Do genes impact a person’s vulnerability to Adverse Childhood Experiences?

The ability to control emotional states and behaviour is refered to as Executive Functions. EF’s are also linked to the ability to process information which are required for learning and memory. Impairment in the executive function such as focused attention, cognitive flexibility and self-regulation are implicated in a number of psychopathologies across a lifetime.

Some of the different types of psychopathology include, but are not limited to:

  • Anxiety disorders.
  • Bipolar disorders.
  • Depressive disorders.
  • Disruptive, impulse-control, and conduct disorders.
  • Dissociative disorders.
  • Eating disorders.
  • Neurocognitive disorders.
  • Neurodevelopmental disorders.

According to the ‘Single nucleotide polymorphism, or SNP. If you are reading a news story where it says, for example, scientists find the genetic contributors to diabetes or some other condition or trait, you’re probably reading about SNPS. A SNP is a one-letter place where your genome varies from another genome sequence. Thanks to the Human Genome Project, we have found that these single letter changes in our genetic code are placed all across our genomes. We can see that the patterns vary between people and even between populations. If we want to identify genetic contributors to a common complex disease like diabetes, we can group together thousands of people who have diabetes and compare their SNP patterns to thousands of people who do not have diabetes. With enough people in our study, we can use the SNPs as markers to see that certain areas of the genome appear to be the same in people who have diabetes, and that tells us where we should look in more detail for a genetic cause.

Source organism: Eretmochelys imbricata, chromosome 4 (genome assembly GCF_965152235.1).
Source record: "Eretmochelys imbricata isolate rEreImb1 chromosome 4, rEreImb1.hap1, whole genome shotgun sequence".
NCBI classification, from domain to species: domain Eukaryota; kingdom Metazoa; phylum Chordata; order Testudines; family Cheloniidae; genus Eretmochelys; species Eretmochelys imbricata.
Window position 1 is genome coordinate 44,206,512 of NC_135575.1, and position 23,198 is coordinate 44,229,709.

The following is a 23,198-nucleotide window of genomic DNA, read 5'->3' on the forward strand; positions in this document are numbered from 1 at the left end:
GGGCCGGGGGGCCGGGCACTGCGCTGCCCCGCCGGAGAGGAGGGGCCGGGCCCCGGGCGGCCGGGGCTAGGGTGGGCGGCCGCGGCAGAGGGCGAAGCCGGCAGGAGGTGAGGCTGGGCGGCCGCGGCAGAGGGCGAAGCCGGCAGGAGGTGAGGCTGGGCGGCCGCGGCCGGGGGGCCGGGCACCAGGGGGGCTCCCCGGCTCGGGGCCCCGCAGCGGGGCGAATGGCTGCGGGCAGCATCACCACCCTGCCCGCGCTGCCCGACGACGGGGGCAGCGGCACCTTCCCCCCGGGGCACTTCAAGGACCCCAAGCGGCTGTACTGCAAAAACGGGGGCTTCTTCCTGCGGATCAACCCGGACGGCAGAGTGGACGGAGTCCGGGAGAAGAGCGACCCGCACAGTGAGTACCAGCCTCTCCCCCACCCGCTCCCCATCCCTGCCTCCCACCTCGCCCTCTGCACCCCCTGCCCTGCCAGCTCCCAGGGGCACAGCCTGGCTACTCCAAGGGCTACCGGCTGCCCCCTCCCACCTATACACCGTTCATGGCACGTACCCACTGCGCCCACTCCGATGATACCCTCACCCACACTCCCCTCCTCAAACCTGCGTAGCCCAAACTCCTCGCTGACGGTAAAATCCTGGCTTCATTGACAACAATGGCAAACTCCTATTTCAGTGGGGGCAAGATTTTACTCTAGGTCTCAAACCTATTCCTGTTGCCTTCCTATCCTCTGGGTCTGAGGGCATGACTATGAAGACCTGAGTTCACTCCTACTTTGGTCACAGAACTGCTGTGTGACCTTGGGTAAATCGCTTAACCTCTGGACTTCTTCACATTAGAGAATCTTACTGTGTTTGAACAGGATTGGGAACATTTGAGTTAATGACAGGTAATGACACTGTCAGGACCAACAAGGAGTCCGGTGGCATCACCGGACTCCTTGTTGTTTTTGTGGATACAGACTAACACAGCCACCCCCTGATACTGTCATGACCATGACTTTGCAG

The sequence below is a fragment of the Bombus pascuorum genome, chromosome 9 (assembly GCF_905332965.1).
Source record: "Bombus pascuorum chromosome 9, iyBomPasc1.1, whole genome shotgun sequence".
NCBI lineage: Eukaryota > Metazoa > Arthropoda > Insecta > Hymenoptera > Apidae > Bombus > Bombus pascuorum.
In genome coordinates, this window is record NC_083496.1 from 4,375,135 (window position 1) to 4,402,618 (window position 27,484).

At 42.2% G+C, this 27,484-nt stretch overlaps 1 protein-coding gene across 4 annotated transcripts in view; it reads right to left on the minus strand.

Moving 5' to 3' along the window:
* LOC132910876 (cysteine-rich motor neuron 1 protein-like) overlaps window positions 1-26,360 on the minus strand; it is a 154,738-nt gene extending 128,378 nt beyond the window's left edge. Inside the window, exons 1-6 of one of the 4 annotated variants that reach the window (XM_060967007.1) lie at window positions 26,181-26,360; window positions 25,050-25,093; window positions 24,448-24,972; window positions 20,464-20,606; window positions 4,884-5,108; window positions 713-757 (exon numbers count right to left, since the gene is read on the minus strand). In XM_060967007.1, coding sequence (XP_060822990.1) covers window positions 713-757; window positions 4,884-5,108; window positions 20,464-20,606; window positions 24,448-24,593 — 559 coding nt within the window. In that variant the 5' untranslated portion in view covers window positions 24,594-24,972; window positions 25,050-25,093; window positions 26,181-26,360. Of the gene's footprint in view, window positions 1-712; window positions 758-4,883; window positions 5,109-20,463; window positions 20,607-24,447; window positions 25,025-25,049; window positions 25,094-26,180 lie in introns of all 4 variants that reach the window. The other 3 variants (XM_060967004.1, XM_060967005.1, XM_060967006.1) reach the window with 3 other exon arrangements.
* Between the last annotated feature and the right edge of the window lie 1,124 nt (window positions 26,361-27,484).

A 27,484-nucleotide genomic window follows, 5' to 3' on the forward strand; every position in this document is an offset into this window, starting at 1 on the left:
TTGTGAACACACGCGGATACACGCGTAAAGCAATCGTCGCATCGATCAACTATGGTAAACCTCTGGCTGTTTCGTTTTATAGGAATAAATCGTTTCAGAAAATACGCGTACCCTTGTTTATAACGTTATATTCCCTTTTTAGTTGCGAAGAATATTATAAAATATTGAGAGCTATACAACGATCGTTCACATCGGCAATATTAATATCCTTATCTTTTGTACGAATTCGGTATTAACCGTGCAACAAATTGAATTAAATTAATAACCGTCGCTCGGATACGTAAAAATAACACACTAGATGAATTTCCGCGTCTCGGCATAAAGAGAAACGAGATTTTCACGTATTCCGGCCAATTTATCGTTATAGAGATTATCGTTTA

Gene co-expression networks in specific tissues/brain regions, which infer precise biological functions, have also demonstrated significant interaction results with early life adversity, especially for biological functions within the Pre Frontal Cortex. The integration of these advanced genomic analyses together with existing knowledge from the biological sciences, including neuroscience, is important for the identification of SNPs/genes that interact with early adversity to delay Executive Functions development, which may have long-lasting effects. Early identification of at-risk children for impaired social and academic competence and later development psychopathologies will allow the implementation of preventive policies and early interventional programs, consequently reducing the costs of the health care system.